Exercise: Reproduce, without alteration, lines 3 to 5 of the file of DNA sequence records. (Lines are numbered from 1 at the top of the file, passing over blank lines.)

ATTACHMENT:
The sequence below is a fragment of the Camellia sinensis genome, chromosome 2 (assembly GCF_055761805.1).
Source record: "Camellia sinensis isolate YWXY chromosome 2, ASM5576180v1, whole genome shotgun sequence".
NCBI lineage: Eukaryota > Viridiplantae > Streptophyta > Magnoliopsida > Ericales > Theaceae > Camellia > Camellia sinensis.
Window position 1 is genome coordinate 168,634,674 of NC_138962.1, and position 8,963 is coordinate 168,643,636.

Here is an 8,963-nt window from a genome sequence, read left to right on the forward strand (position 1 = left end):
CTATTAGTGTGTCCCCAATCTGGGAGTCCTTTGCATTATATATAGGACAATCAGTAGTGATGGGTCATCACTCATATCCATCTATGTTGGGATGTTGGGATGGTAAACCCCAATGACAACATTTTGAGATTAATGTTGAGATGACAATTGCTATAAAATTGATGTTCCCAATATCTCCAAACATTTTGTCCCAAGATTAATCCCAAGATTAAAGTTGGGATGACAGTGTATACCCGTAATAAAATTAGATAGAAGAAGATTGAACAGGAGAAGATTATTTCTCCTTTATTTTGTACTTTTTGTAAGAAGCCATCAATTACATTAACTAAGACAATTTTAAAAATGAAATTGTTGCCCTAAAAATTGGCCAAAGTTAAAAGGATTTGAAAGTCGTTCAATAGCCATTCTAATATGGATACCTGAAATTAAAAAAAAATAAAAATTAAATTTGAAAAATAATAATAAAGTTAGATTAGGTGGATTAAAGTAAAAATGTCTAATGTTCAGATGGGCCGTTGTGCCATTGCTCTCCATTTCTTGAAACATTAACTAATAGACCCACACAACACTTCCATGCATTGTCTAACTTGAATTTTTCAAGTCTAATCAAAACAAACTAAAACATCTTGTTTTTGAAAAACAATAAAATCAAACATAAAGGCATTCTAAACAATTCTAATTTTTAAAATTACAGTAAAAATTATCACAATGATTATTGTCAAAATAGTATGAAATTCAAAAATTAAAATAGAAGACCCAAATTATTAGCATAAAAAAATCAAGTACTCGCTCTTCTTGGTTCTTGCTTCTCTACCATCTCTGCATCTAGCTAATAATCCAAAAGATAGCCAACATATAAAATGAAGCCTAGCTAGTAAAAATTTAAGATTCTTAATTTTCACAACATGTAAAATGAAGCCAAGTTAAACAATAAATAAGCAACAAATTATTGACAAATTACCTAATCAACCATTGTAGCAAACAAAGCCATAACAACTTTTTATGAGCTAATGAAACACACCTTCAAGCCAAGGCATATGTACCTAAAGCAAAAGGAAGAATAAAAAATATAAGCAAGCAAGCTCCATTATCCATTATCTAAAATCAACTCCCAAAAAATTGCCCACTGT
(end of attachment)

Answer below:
NCBI lineage: Eukaryota > Viridiplantae > Streptophyta > Magnoliopsida > Ericales > Theaceae > Camellia > Camellia sinensis.
Window position 1 is genome coordinate 168,634,674 of NC_138962.1, and position 8,963 is coordinate 168,643,636.

Here is an 8,963-nt window from a genome sequence, read left to right on the forward strand (position 1 = left end):